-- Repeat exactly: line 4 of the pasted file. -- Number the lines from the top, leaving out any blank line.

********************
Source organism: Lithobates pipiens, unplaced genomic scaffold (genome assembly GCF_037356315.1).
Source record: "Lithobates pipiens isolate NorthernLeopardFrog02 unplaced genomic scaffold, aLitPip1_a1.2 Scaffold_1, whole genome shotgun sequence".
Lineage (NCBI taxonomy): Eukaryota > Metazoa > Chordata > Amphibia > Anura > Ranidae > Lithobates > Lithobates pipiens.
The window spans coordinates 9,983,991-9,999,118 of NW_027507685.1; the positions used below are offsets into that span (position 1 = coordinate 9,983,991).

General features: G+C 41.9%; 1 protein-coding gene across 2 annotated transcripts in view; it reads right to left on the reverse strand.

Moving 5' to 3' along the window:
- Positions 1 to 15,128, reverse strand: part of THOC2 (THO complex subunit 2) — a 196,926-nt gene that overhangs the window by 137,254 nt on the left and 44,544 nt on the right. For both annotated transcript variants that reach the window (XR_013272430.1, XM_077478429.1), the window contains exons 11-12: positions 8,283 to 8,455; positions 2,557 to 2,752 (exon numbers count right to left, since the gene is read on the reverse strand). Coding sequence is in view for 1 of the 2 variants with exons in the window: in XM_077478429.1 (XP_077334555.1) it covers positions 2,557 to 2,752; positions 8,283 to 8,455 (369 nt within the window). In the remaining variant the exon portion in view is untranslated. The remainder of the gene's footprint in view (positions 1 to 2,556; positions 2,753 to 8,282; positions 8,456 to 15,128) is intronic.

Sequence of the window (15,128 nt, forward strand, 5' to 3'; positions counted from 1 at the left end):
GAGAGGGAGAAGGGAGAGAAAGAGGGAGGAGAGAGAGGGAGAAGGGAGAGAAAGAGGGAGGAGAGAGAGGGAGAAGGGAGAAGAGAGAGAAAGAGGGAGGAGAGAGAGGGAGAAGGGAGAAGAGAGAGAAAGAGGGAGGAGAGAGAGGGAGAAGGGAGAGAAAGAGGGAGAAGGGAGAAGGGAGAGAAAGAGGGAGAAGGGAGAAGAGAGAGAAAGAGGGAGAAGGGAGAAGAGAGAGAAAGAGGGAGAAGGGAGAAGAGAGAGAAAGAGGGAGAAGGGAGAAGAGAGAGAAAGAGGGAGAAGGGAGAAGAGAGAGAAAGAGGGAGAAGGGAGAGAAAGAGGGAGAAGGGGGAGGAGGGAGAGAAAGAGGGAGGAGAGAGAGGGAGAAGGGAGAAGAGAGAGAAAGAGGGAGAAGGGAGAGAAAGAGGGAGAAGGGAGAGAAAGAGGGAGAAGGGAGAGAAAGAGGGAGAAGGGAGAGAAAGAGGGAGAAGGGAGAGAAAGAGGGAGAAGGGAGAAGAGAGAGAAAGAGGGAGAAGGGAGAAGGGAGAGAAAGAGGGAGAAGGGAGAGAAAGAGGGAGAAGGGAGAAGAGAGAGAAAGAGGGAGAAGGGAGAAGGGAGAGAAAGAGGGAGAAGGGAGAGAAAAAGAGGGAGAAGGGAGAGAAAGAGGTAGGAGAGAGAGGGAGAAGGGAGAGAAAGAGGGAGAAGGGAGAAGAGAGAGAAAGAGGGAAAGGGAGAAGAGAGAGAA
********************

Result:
The window spans coordinates 9,983,991-9,999,118 of NW_027507685.1; the positions used below are offsets into that span (position 1 = coordinate 9,983,991).